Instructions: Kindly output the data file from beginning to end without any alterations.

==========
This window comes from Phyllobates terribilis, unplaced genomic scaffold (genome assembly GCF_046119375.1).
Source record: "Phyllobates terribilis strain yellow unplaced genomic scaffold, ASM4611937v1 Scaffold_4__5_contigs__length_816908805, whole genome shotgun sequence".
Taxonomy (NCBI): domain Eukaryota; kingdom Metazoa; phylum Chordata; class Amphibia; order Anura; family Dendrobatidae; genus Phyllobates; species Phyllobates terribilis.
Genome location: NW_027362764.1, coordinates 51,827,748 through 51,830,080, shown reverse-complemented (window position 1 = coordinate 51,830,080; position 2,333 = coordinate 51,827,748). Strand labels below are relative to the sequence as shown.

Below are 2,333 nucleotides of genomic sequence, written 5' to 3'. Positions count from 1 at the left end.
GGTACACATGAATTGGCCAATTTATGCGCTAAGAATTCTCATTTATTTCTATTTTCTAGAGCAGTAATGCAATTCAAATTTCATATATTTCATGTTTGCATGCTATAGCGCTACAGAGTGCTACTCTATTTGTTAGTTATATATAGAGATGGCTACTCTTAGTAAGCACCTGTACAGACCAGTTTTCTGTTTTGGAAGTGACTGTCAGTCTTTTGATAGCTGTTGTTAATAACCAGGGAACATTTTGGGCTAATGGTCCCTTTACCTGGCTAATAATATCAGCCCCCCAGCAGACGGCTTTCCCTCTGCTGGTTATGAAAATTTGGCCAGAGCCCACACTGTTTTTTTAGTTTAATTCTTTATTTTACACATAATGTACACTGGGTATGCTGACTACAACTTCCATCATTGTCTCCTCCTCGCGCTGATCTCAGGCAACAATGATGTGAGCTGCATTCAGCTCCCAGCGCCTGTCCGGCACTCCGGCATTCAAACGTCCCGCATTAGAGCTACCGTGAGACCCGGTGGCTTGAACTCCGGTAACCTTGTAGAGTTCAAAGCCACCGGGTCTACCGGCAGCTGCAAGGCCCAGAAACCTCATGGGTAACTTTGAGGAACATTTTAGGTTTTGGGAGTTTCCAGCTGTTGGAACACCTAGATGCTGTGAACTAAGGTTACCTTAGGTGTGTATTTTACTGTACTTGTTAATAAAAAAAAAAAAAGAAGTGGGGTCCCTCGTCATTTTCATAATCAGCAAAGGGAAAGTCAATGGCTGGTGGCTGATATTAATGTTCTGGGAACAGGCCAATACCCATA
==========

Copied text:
This window comes from Phyllobates terribilis, unplaced genomic scaffold (genome assembly GCF_046119375.1).
Source record: "Phyllobates terribilis strain yellow unplaced genomic scaffold, ASM4611937v1 Scaffold_4__5_contigs__length_816908805, whole genome shotgun sequence".
Taxonomy (NCBI): domain Eukaryota; kingdom Metazoa; phylum Chordata; class Amphibia; order Anura; family Dendrobatidae; genus Phyllobates; species Phyllobates terribilis.
Genome location: NW_027362764.1, coordinates 51,827,748 through 51,830,080, shown reverse-complemented (window position 1 = coordinate 51,830,080; position 2,333 = coordinate 51,827,748). Strand labels below are relative to the sequence as shown.

Below are 2,333 nucleotides of genomic sequence, written 5' to 3'. Positions count from 1 at the left end.
GGTACACATGAATTGGCCAATTTATGCGCTAAGAATTCTCATTTATTTCTATTTTCTAGAGCAGTAATGCAATTCAAATTTCATATATTTCATGTTTGCATGCTATAGCGCTACAGAGTGCTACTCTATTTGTTAGTTATATATAGAGATGGCTACTCTTAGTAAGCACCTGTACAGACCAGTTTTCTGTTTTGGAAGTGACTGTCAGTCTTTTGATAGCTGTTGTTAATAACCAGGGAACATTTTGGGCTAATGGTCCCTTTACCTGGCTAATAATATCAGCCCCCCAGCAGACGGCTTTCCCTCTGCTGGTTATGAAAATTTGGCCAGAGCCCACACTGTTTTTTTAGTTTAATTCTTTATTTTACACATAATGTACACTGGGTATGCTGACTACAACTTCCATCATTGTCTCCTCCTCGCGCTGATCTCAGGCAACAATGATGTGAGCTGCATTCAGCTCCCAGCGCCTGTCCGGCACTCCGGCATTCAAACGTCCCGCATTAGAGCTACCGTGAGACCCGGTGGCTTGAACTCCGGTAACCTTGTAGAGTTCAAAGCCACCGGGTCTACCGGCAGCTGCAAGGCCCAGAAACCTCATGGGTAACTTTGAGGAACATTTTAGGTTTTGGGAGTTTCCAGCTGTTGGAACACCTAGATGCTGTGAACTAAGGTTACCTTAGGTGTGTATTTTACTGTACTTGTTAATAAAAAAAAAAAAAGAAGTGGGGTCCCTCGTCATTTTCATAATCAGCAAAGGGAAAGTCAATGGCTGGTGGCTGATATTAATGTTCTGGGAACAGGCCAATACCCATA